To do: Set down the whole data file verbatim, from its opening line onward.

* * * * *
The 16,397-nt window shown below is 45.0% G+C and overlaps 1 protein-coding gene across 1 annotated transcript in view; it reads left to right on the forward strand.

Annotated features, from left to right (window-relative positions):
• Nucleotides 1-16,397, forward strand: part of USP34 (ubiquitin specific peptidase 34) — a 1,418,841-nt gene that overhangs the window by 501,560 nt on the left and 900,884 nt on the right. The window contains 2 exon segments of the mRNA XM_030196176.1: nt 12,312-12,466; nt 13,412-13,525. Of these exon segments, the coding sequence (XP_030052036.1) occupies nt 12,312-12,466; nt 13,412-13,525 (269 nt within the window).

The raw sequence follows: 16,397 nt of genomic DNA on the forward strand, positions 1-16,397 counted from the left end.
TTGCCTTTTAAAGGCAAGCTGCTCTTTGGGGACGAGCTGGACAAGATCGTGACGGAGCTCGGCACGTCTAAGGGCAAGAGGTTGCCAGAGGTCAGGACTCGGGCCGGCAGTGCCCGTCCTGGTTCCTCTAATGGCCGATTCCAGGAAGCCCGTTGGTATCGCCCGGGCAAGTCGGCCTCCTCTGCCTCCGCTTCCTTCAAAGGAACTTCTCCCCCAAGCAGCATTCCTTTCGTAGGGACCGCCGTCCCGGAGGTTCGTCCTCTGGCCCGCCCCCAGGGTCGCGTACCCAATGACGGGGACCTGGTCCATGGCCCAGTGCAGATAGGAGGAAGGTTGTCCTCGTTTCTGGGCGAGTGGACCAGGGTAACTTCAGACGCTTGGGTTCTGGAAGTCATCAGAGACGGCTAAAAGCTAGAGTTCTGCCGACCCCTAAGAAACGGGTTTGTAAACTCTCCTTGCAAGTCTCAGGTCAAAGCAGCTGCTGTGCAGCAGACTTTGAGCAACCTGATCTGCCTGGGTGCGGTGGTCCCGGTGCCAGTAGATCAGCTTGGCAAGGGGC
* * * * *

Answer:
The 16,397-nt window shown below is 45.0% G+C and overlaps 1 protein-coding gene across 1 annotated transcript in view; it reads left to right on the forward strand.

Annotated features, from left to right (window-relative positions):
• Nucleotides 1-16,397, forward strand: part of USP34 (ubiquitin specific peptidase 34) — a 1,418,841-nt gene that overhangs the window by 501,560 nt on the left and 900,884 nt on the right. The window contains 2 exon segments of the mRNA XM_030196176.1: nt 12,312-12,466; nt 13,412-13,525. Of these exon segments, the coding sequence (XP_030052036.1) occupies nt 12,312-12,466; nt 13,412-13,525 (269 nt within the window).

The raw sequence follows: 16,397 nt of genomic DNA on the forward strand, positions 1-16,397 counted from the left end.
TTGCCTTTTAAAGGCAAGCTGCTCTTTGGGGACGAGCTGGACAAGATCGTGACGGAGCTCGGCACGTCTAAGGGCAAGAGGTTGCCAGAGGTCAGGACTCGGGCCGGCAGTGCCCGTCCTGGTTCCTCTAATGGCCGATTCCAGGAAGCCCGTTGGTATCGCCCGGGCAAGTCGGCCTCCTCTGCCTCCGCTTCCTTCAAAGGAACTTCTCCCCCAAGCAGCATTCCTTTCGTAGGGACCGCCGTCCCGGAGGTTCGTCCTCTGGCCCGCCCCCAGGGTCGCGTACCCAATGACGGGGACCTGGTCCATGGCCCAGTGCAGATAGGAGGAAGGTTGTCCTCGTTTCTGGGCGAGTGGACCAGGGTAACTTCAGACGCTTGGGTTCTGGAAGTCATCAGAGACGGCTAAAAGCTAGAGTTCTGCCGACCCCTAAGAAACGGGTTTGTAAACTCTCCTTGCAAGTCTCAGGTCAAAGCAGCTGCTGTGCAGCAGACTTTGAGCAACCTGATCTGCCTGGGTGCGGTGGTCCCGGTGCCAGTAGATCAGCTTGGCAAGGGGC